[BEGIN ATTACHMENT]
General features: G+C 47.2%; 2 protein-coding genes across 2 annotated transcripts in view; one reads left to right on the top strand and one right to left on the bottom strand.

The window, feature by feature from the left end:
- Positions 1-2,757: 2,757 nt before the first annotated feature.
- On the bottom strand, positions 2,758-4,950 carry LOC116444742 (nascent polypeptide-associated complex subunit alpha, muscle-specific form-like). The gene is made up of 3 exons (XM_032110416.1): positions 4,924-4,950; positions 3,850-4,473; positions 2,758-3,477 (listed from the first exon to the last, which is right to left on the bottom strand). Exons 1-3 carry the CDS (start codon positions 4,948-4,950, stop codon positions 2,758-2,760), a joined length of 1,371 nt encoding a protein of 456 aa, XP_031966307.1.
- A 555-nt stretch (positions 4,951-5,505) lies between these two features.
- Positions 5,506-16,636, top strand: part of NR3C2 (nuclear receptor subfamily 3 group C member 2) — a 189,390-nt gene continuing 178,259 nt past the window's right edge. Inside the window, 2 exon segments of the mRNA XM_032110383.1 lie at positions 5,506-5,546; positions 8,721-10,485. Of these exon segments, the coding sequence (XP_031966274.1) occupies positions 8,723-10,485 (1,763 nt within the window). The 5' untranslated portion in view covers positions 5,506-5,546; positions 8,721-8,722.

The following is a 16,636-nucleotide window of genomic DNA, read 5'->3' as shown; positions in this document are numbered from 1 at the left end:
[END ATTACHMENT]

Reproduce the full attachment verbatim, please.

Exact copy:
General features: G+C 47.2%; 2 protein-coding genes across 2 annotated transcripts in view; one reads left to right on the top strand and one right to left on the bottom strand.

The window, feature by feature from the left end:
- Positions 1-2,757: 2,757 nt before the first annotated feature.
- On the bottom strand, positions 2,758-4,950 carry LOC116444742 (nascent polypeptide-associated complex subunit alpha, muscle-specific form-like). The gene is made up of 3 exons (XM_032110416.1): positions 4,924-4,950; positions 3,850-4,473; positions 2,758-3,477 (listed from the first exon to the last, which is right to left on the bottom strand). Exons 1-3 carry the CDS (start codon positions 4,948-4,950, stop codon positions 2,758-2,760), a joined length of 1,371 nt encoding a protein of 456 aa, XP_031966307.1.
- A 555-nt stretch (positions 4,951-5,505) lies between these two features.
- Positions 5,506-16,636, top strand: part of NR3C2 (nuclear receptor subfamily 3 group C member 2) — a 189,390-nt gene continuing 178,259 nt past the window's right edge. Inside the window, 2 exon segments of the mRNA XM_032110383.1 lie at positions 5,506-5,546; positions 8,721-10,485. Of these exon segments, the coding sequence (XP_031966274.1) occupies positions 8,723-10,485 (1,763 nt within the window). The 5' untranslated portion in view covers positions 5,506-5,546; positions 8,721-8,722.

The following is a 16,636-nucleotide window of genomic DNA, read 5'->3' as shown; positions in this document are numbered from 1 at the left end: